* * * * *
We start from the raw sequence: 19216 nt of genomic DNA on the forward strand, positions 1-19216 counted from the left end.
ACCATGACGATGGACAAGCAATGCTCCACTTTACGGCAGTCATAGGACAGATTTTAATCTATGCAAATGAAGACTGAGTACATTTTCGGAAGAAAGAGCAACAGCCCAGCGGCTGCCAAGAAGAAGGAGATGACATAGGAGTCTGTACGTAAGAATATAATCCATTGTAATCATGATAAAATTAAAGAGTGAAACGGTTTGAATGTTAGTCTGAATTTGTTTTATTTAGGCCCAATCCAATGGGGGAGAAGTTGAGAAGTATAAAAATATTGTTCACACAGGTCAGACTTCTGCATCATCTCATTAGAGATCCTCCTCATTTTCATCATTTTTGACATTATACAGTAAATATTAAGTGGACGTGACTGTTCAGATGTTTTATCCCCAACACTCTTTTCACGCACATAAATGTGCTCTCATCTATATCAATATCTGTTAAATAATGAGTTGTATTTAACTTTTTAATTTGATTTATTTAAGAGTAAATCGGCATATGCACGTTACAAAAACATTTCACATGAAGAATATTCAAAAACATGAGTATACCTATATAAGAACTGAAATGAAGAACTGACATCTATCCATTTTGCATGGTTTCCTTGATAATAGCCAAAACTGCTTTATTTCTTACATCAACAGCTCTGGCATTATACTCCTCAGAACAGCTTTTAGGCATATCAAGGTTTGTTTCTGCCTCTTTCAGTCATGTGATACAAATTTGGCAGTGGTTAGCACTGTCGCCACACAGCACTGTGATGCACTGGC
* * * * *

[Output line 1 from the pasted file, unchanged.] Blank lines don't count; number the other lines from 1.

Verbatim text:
We start from the raw sequence: 19216 nt of genomic DNA on the forward strand, positions 1-19216 counted from the left end.